using notepad. The ASP page itself is pure 100% VBScript (no markup)
and any HTML is templated in a separate text file. The page loads the
template into a string and substitutes values in place of tokens and
then does a response.write. Localization? - simple just substitute
different values in the script (case statements). Folder secuirty? -
what's that all about? Events? - What?

The notion is, apparently, that the UI should be completely separate
from the code (ASP.Net?) so that HTML designers can specify and amend
it. I threw in references to Ajax, REST, Mashups and Framesets and got
dismissive blank looks - except for framsets which are obviously the
future

The interesting thing will be seing how they will interface a VBScript
into our object model which is pure .NET. Something tells me a set of
COM wrappers is going to be requested - yuk!

Rich.

 
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Alvin Bruney [MVP]
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      07-10-2006
i'm sure they will get it to work. and that's what keeps programmers
employed - maintenance!

--
________________________
Warm regards,
Alvin Bruney [MVP ASP.NET]

[Shameless Author plug]
Professional VSTO.NET - Wrox/Wiley
The O.W.C. Black Book with .NET
www.lulu.com/owc, Amazon
Blog: http://www.msmvps.com/blogs/alvin
-------------------------------------------------------


"Rich" <(E-Mail Removed)> wrote in message
news:(E-Mail Removed) oups.com...
> An update...
>
> Our directors have been convinced to farm out our web development to an
> external company. Although it's a weight off my back (sparse
> requirements documentation and short timescales) the example of how it
> is now going to be implemented took me back to the eighties
>
> The new developers use (if that is the right word) classic ASP and code
> using notepad. The ASP page itself is pure 100% VBScript (no markup)
> and any HTML is templated in a separate text file. The page loads the
> template into a string and substitutes values in place of tokens and
> then does a response.write. Localization? - simple just substitute
> different values in the script (case statements). Folder secuirty? -
> what's that all about? Events? - What?
>
> The notion is, apparently, that the UI should be completely separate
> from the code (ASP.Net?) so that HTML designers can specify and amend
> it. I threw in references to Ajax, REST, Mashups and Framesets and got
> dismissive blank looks - except for framsets which are obviously the
> future
>
> The interesting thing will be seing how they will interface a VBScript
> into our object model which is pure .NET. Something tells me a set of
> COM wrappers is going to be requested - yuk!
>
> Rich.
>



 
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Nick Malik [Microsoft]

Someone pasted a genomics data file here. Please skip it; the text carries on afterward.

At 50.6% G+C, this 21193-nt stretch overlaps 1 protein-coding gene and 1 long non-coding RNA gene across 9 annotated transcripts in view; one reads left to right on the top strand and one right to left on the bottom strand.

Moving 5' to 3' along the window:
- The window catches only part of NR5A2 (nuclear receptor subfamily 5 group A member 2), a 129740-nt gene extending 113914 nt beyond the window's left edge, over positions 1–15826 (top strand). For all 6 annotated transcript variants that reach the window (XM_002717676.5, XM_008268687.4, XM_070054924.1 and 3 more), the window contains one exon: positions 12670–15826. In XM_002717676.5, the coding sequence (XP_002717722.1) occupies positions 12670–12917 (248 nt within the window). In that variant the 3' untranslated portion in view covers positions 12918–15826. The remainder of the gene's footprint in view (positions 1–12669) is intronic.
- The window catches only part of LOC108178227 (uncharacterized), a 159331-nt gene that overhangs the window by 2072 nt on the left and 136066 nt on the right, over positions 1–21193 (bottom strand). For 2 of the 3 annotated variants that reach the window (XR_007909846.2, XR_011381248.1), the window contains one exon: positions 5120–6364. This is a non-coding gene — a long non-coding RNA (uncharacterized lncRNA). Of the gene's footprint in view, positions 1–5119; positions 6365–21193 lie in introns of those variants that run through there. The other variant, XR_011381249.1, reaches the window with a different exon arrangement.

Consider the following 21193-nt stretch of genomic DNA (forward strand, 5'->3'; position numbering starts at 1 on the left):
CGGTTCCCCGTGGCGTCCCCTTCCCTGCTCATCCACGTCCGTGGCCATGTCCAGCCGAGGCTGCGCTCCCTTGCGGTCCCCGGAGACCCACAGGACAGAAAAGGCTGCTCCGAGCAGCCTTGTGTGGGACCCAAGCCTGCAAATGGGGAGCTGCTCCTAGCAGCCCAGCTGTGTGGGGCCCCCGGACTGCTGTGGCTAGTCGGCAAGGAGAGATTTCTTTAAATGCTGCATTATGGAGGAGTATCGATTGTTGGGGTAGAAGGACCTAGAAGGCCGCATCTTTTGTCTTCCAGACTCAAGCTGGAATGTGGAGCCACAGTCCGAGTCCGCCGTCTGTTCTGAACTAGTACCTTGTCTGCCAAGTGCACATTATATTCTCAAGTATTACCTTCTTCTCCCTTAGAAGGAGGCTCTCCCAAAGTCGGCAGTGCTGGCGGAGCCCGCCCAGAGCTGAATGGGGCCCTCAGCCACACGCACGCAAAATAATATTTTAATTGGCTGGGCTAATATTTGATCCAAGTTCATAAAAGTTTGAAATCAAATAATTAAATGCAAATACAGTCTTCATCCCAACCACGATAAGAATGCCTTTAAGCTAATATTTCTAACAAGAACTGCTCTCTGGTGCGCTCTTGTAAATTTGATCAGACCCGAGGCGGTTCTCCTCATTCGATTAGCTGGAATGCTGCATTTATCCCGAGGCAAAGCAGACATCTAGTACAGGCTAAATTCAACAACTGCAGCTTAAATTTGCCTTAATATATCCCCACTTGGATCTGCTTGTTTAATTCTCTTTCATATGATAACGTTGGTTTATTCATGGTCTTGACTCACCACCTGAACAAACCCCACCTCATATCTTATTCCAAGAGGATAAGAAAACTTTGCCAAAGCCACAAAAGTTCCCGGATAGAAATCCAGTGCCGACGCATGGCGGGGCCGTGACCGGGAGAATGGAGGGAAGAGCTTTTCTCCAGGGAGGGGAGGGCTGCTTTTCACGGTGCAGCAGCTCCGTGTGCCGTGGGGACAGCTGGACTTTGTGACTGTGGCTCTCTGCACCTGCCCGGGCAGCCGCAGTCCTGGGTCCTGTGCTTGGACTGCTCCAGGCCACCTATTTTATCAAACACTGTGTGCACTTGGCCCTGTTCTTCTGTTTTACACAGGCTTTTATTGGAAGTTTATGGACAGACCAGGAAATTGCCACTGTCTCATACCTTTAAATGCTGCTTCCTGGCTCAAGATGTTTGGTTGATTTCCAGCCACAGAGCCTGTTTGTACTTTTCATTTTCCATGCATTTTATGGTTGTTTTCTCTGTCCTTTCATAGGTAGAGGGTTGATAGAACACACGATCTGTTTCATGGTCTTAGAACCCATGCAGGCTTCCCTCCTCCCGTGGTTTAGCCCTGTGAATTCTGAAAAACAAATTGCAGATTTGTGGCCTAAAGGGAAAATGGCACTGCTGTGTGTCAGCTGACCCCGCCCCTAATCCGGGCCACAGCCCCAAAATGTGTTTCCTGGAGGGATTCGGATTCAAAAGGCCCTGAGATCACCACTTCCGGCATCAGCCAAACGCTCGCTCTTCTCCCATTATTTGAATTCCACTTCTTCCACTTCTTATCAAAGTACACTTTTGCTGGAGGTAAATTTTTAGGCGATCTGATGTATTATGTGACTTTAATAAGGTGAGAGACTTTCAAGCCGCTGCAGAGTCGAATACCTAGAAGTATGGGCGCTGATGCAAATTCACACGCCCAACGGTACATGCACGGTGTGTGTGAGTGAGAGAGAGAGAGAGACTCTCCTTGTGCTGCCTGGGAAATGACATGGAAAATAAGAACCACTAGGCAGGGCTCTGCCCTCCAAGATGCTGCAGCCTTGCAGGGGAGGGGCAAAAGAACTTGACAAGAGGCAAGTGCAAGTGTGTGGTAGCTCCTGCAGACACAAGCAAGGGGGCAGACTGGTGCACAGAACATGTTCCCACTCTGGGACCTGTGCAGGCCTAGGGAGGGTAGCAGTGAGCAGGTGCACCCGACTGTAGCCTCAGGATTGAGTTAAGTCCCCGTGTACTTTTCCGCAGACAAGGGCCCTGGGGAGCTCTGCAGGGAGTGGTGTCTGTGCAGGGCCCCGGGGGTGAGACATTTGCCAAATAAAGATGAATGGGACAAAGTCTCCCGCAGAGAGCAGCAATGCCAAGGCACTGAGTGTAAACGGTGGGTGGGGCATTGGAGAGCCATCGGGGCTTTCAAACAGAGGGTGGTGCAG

Guest
Posts: n/a
 
      07-11-2006
"Rich" <(E-Mail Removed)> wrote in message
news:(E-Mail Removed) oups.com...
> An update...
>
> Our directors have been convinced to farm out our web development to an
> external company. Although it's a weight off my back (sparse
> requirements documentation and short timescales) the example of how it
> is now going to be implemented took me back to the eighties
>
> The new developers use (if that is the right word) classic ASP and code
> using notepad. The ASP page itself is pure 100% VBScript (no markup)
> and any HTML is templated in a separate text file. The page loads the
> template into a string and substitutes values in place of tokens and
> then does a response.write. Localization? - simple just substitute
> different values in the script (case statements). Folder secuirty? -
> what's that all about? Events? - What?
>
> The notion is, apparently, that the UI should be completely separate
> from the code (ASP.Net?) so that HTML designers can specify and amend
> it. I threw in references to Ajax, REST, Mashups and Framesets and got
> dismissive blank looks - except for framsets which are obviously the
> future
>
> The interesting thing will be seing how they will interface a VBScript
> into our object model which is pure .NET. Something tells me a set of
> COM wrappers is going to be requested - yuk!
>
> Rich.
>


The thing that worries me, Rich, is that your directors have lost faith in
members of your team to solve their technology problems in a reliable and
speedy manner. They bought this story because they didn't have a compelling
internal story to use instead. They couldn't believe that their in-house
folks were more 'expert' than the outside 'experts' that they hired.

So... bigger problem than ASP Classic with templated HTML: what are you
going to do to restore trust, faith, and confidence in you and members of
your team? What can you do to make your manager look like an eagle and not
a turkey?. Screw the code. That doesn't matter. What matters: have you
/earned/ the respect of your management? If not, why not? Chart a course.
Make a plan. Then follow it. Destination: earned respect.

--
--- Nick Malik [Microsoft]
MCSD, CFPS, Certified Scrummaster
http://blogs.msdn.com/nickmalik

Disclaimer: Opinions expressed in this forum are my own, and not
representative of my employer.
I do not answer questions on behalf of my employer. I'm just a
programmer helping programmers.
--